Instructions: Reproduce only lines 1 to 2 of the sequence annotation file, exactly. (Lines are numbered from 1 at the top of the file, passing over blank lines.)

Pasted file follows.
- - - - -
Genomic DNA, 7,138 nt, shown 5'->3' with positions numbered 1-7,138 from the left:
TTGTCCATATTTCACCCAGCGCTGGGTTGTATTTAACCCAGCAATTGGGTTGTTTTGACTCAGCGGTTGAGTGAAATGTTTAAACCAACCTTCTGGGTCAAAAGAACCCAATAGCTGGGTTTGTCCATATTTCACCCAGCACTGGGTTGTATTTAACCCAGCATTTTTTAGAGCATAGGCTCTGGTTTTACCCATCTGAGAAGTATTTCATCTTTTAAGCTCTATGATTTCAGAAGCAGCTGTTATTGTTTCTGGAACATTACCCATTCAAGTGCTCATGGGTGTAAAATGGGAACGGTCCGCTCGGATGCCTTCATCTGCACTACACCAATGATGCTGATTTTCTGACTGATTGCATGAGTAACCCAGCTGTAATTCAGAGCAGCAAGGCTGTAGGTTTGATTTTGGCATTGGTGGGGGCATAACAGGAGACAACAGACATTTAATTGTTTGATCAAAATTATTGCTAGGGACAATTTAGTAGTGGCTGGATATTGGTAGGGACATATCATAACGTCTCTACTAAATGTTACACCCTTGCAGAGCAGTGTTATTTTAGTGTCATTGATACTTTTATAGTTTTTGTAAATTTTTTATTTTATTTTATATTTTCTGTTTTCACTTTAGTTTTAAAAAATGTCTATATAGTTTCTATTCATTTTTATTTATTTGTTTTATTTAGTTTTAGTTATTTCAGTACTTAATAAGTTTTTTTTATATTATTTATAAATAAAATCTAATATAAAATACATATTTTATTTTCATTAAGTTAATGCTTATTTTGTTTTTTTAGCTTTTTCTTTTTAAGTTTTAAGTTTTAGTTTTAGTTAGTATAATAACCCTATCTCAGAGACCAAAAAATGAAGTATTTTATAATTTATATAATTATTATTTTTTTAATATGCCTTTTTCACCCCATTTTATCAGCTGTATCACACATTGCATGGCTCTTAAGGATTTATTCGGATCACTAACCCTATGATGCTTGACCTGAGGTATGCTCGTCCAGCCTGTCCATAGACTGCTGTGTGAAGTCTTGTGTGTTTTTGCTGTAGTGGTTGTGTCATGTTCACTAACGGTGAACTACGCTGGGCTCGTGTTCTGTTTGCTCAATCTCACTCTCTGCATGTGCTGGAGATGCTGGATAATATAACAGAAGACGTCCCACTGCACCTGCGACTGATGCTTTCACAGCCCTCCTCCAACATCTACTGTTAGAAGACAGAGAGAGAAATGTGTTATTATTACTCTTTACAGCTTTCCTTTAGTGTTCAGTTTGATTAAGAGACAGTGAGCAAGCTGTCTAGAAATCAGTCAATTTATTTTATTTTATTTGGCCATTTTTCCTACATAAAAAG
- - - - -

Genomic DNA, 7,138 nt, shown 5'->3' with positions numbered 1-7,138 from the left:
TTGTCCATATTTCACCCAGCGCTGGGTTGTATTTAACCCAGCAATTGGGTTGTTTTGACTCAGCGGTTGAGTGAAATGTTTAAACCAACCTTCTGGGTCAAAAGAACCCAATAGCTGGGTTTGTCCATATTTCACCCAGCACTGGGTTGTATTTAACCCAGCATTTTTTAGAGCATAGGCTCTGGTTTTACCCATCTGAGAAGTATTTCATCTTTTAAGCTCTATGATTTCAGAAGCAGCTGTTATTGTTTCTGGAACATTACCCATTCAAGTGCTCATGGGTGTAAAATGGGAACGGTCCGCTCGGATGCCTTCATCTGCACTACACCAATGATGCTGATTTTCTGACTGATTGCATGAGTAACCCAGCTGTAATTCAGAGCAGCAAGGCTGTAGGTTTGATTTTGGCATTGGTGGGGGCATAACAGGAGACAACAGACATTTAATTGTTTGATCAAAATTATTGCTAGGGACAATTTAGTAGTGGCTGGATATTGGTAGGGACATATCATAACGTCTCTACTAAATGTTACACCCTTGCAGAGCAGTGTTATTTTAGTGTCATTGATACTTTTATAGTTTTTGTAAATTTTTTATTTTATTTTATATTTTCTGTTTTCACTTTAGTTTTAAAAAATGTCTATATAGTTTCTATTCATTTTTATTTATTTGTTTTATTTAGTTTTAGTTATTTCAGTACTTAATAAGTTTTTTTTATATTATTTATAAATAAAATCTAATATAAAATACATATTTTATTTTCATTAAGTTAATGCTTATTTTGTTTTTTTAGCTTTTTCTTTTTAAGTTTTAAGTTTTAGTTTTAGTTAGTATAATAACCCTATCTCAGAGACCAAAAAATGAAGTATTTTATAATTTATATAATTATTATTTTTTTAATATGCCTTTTTCACCCCATTTTATCAGCTGTATCACACATTGCATGGCTCTTAAGGATTTATTCGGATCACTAACCCTATGATGCTTGACCTGAGGTATGCTCGTCCAGCCTGTCCATAGACTGCTGTGTGAAGTCTTGTGTGTTTTTGCTGTAGTGGTTGTGTCATGTTCACTAACGGTGAACTACGCTGGGCTCGTGTTCTGTTTGCTCAATCTCACTCTCTGCATGTGCTGGAGATGCTGGATAATATAACAGAAGACGTCCCACTGCACCTGCGACTGATGCTTTCACAGCCCTCCTCCAACATCTACTGTTAGAAGACAGAGAGAGAAATGTGTTATTATTACTCTTTACAGCTTTCCTTTAGTGTTCAGTTTGATTAAGAGACAGTGAGCAAGCTGTCTAGAAATCAGTCAATTTATTTTATTTTATTTGGCCATTTTTCCTACATAAAAAG